• U.S. exports to Mexico have continued to increase in the last 12 years, not at the exponential rates immediately following NAFTA but generally faster than Mexican production has risen. As a result, Mexico’s import dependency for the five priority foods has continued to rise to between 14% and 80%. It has also risen for key meat products.
  • U.S. dumping cost Mexican corn and wheat producers nearly $6 billion in lost value for their crops. With U.S. exports of corn and wheat entering Mexico at dumping margins of 10% and 27% respectively from 2014 to 2020, domestic producer prices were lowered by comparable percentages. Collectively, Mexican corn farmers lost $3.8 billion in value for their crop while wheat farmers lost $2.1 billion.
  • While the López Obrador administration’s efforts to stimulate domestic production have the potential to reduce import dependency, there is limited evidence through 2022 that they have resulted in significant increases in production. In part, this is due to U.S. dumping in the first two years of the administration, as cheap imports and low prices reduced the incentives for Mexican farmers to increase their output.
  • International prices are now relatively high, thanks to pandemic disruptions and the Russia-Ukraine war. This may stimulate increases in domestic production, but previous rises in import dependency leave Mexican importers with very high bills. Corn imports alone cost Mexico nearly $5 billion last year. Since 2000, Mexico’s costs of importing corn, wheat, beans and rice jumped sevenfold in nominal terms, from $979 million to $7.2 billion.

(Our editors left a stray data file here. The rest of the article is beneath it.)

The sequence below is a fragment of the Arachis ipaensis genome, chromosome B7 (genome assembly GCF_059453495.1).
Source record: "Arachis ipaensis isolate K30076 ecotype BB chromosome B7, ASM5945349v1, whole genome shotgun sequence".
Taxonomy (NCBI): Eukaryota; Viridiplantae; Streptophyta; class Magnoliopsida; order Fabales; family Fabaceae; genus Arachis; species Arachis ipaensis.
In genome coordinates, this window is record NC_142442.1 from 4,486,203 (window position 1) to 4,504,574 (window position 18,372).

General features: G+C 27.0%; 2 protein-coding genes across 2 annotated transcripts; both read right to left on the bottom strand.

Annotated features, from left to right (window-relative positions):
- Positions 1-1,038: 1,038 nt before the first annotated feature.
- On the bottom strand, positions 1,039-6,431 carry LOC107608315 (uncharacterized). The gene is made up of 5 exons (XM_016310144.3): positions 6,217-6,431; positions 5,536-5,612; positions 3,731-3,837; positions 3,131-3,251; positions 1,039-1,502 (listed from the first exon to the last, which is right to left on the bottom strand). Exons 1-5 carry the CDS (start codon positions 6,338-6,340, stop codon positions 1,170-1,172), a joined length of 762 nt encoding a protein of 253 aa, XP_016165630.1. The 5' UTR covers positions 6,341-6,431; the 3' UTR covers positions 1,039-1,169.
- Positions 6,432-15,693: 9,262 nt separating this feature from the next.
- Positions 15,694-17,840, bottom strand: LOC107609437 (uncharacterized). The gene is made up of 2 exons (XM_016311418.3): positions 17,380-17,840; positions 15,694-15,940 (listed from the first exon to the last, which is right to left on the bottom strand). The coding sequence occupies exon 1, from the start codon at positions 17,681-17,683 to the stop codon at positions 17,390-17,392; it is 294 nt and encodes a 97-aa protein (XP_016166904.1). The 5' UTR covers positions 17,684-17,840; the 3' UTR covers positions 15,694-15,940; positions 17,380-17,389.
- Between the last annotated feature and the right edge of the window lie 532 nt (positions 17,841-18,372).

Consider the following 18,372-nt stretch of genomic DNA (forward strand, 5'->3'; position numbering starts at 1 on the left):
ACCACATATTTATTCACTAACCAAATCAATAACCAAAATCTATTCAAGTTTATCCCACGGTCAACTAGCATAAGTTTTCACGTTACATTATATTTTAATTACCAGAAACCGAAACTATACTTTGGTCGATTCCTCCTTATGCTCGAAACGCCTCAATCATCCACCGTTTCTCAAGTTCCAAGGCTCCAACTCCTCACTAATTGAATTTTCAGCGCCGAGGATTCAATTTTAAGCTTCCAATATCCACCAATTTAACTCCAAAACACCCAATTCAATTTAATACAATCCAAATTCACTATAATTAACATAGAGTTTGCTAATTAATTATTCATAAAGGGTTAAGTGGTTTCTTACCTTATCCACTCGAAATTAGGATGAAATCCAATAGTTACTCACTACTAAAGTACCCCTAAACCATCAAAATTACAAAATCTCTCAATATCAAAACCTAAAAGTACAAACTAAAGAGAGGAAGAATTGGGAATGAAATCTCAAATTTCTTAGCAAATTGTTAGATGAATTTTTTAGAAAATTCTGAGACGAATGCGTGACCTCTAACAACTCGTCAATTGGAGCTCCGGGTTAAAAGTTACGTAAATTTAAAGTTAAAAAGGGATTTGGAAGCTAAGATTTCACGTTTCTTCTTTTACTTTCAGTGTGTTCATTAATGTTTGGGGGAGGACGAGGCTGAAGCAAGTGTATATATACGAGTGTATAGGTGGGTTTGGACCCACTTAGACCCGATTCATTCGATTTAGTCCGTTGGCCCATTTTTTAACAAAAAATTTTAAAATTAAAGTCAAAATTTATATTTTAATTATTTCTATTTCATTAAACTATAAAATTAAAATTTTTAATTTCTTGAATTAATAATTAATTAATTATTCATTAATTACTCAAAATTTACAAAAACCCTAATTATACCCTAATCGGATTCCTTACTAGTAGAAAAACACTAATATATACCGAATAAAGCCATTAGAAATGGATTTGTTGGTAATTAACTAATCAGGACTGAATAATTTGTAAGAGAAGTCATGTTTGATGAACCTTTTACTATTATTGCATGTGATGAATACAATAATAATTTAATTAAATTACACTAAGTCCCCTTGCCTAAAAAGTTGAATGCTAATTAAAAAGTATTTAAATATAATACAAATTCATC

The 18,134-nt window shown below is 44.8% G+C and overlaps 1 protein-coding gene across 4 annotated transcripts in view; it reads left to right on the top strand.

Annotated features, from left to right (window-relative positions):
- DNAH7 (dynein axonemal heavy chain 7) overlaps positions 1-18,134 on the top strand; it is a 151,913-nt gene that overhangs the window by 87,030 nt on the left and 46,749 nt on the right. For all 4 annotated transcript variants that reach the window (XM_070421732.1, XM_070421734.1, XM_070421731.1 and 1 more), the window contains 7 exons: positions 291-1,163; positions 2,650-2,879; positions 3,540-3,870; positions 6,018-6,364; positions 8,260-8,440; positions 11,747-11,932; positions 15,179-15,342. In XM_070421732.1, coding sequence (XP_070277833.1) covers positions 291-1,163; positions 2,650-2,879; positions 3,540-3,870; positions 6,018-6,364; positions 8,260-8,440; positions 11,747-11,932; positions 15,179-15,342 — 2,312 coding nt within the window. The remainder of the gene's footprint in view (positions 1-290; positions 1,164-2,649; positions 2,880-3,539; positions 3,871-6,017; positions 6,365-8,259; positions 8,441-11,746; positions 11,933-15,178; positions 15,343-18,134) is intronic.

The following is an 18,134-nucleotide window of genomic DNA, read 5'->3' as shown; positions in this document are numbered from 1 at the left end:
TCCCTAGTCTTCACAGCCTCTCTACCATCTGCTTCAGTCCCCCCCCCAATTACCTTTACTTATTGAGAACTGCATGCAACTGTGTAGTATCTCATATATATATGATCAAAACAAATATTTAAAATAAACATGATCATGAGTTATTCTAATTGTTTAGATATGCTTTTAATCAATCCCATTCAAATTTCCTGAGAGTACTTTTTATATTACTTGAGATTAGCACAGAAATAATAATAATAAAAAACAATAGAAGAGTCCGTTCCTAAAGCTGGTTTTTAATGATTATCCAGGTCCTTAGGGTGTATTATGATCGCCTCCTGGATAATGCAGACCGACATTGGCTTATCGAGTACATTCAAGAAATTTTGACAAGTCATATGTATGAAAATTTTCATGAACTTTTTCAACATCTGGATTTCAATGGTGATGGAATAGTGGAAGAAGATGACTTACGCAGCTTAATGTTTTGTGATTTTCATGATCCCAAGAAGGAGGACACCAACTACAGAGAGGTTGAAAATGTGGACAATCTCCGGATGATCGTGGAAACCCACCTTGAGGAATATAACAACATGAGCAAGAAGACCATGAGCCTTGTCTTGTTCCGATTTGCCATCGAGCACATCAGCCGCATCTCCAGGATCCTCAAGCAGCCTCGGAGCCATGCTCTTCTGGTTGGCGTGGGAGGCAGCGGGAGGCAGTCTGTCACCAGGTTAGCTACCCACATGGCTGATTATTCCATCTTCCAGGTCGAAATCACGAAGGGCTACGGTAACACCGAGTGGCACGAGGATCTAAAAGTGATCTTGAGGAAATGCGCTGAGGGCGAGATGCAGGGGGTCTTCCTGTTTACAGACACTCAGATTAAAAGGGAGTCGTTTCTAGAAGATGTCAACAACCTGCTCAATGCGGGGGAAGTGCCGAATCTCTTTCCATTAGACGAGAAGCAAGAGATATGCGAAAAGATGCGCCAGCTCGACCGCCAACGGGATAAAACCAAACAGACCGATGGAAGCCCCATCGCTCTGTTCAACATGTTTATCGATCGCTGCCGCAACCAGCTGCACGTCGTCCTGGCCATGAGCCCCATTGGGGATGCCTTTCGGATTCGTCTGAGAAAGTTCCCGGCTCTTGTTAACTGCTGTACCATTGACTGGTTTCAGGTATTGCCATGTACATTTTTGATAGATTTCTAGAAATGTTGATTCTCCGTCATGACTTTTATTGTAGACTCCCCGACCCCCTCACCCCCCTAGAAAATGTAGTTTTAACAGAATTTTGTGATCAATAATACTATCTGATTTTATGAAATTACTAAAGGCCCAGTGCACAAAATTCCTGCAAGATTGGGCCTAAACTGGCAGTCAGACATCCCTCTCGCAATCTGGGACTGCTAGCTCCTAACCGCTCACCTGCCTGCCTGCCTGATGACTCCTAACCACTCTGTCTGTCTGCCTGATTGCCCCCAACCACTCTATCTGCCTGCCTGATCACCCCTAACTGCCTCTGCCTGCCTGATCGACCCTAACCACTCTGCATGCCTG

International crop prices are projected to return to low levels in coming years. U.S. agricultural dumping is not a thing of the past: It is a feature of U.S. industrialized agriculture prone to overproduction and below-cost prices to farmers. This is not just bad for Mexican farmers forced into competition with more industrialized U.S. farms. It is bad for U.S. farmers and rural communities, as low prices undermine local economies and leave farmers dependent on an expensive but inefficient set of government subsidies.

In trying to reverse decades of rural neglect and U.S. dumping, the Mexican government is swimming against some very strong tides, currents made only more treacherous by a trade agreement that severely limits what strokes Mexico can employ. Reducing import dependence and increasing domestic production of priority food crops are worthy goals, for a variety of reasons: poverty reduction, rural development, increased resilience to price and supply shocks, greater control over the quality of the food Mexicans consume and even national security.

Trade practices such as agricultural dumping are unfair and are proscribed by a range of international trade agreements. As we show in this report, U.S. dumping undermines Mexico’s legitimate efforts to stimulate domestic production of priority food crops and reduce its dependence on imports.

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 source: IATP